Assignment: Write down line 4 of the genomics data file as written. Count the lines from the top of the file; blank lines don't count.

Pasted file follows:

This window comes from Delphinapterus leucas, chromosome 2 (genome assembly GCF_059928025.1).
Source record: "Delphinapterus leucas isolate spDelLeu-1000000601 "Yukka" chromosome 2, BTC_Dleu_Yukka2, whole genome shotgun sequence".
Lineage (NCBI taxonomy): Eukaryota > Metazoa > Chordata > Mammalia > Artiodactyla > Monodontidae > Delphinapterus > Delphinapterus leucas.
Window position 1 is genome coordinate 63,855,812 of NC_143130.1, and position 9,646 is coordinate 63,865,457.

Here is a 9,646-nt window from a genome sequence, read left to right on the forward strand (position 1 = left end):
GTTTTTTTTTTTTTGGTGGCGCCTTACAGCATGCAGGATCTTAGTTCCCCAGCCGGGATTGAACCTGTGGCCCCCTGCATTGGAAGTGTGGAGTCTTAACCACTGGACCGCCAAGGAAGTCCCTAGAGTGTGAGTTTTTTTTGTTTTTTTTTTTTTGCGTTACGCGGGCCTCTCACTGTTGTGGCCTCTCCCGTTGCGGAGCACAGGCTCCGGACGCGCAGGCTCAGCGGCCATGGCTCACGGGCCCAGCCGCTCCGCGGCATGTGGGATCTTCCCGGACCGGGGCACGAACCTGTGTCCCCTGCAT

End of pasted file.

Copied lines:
Window position 1 is genome coordinate 63,855,812 of NC_143130.1, and position 9,646 is coordinate 63,865,457.